Strategy of Planning

By strategy we mean the use of correct approach or method or formula for achieving the target under planning. In the first plan period of 1951-56, no specific strategy was adopted during this time the government of India gave more emphasis to agriculture keeping in view the fact that majority of India’s population depend on agriculture and there was the immediate issue of adequate food grain supply to address food shortage.

The first five year plan was a great success as the targeted growth rate was achieved so India was in a position to adopt a long term strategy for planning in future.

The development strategy was accordingly spelt out explicitly in the second plan period of 1956-61. The strategy was to give emphasis on:

  1. Industrialization
  2. Within industrialization more emphasis on heavy industries

Strategy of Industrialization

In order to address the problems related to poverty, unemployment, economic growth, self reliance, etc. the Indian planners adopted the strategy of industrialization in the country in general and establishing heavy and basic industries in particular.

The arguments offered in favour of industrialization and heavy industries strategy are:

1. India’s population has been over depended on agriculture resulting in crowding of rural area, pressure on land, fragmentation of land holding, underemployment and unemployment with fixed amount of land available for cultivation, more population makes the amount of per capita availability of land very small or nil.

This has resulted in inequality in distribution of land and ultimately affecting agricultural production badly. Industrialization is the only answer to shift the surplus labour engaged in agriculture to industries and release the pressure on land.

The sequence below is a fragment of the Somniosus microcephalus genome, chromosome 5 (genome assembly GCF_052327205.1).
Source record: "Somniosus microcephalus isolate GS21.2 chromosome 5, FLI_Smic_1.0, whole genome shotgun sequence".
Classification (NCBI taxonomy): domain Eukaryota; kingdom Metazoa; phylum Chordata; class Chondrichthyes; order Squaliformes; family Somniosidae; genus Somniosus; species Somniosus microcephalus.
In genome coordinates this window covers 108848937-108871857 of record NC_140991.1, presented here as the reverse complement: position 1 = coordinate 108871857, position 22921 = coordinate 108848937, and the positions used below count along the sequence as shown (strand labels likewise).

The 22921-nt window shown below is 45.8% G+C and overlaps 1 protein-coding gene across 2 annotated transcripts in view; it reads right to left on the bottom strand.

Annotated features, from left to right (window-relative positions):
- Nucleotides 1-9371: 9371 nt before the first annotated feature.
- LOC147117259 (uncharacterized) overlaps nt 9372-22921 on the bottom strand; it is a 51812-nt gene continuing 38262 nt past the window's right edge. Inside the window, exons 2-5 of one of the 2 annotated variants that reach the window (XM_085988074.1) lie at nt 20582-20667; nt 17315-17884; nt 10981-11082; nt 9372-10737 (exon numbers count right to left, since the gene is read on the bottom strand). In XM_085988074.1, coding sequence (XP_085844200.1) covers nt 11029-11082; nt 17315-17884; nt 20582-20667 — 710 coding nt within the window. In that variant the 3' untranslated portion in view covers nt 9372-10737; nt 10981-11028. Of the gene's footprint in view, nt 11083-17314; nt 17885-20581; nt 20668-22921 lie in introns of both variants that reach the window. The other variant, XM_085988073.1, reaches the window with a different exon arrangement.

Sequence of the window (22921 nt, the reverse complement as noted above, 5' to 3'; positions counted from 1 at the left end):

2. Industrial activities provide more job opportunities than agricultural activities. So industrialization will help getting employment for the jobless in the country.

3. Industrialization is necessary for the growth of agriculture itself. Industries use raw materials from agriculture and agriculture sector needs industrial equipment and machinery such as pump set, tractor, electricity, etc.

4. Establishment of basic and heavy industries must be given priority. Examples of basic and heavy industries are iron and steel, aluminium, heavy chemicals, heavy electrical, etc. These are capital goods industries. Every economy needs such type of industries because they procedure machinery and equipment needed to establish other industries which can produce consumer goods for the satisfaction of wants.So, the heavy industries are the backbone of the economy.

The adoption of heavy industry strategy the government of India created public sector to establish and manage such industries. Some of the examples are Steel Authority of India Limited (SAIL), Bharat Aluminium Company (BALCO), Bharat Heavy Electrical Limited (BHEL), National Aluminium Company (NALCO), etc.

5. Besides heavy and basic industries, Indian government has also given emphasis on developing the micro, small and medium industries. These industries are defined on the basis of investment limit and can be established by private individuals.

The advantage of these industries include: promotion of self employment as well as generating employment furthers, use of local resources, reducing inequality of income as they can be owned by individuals, etc.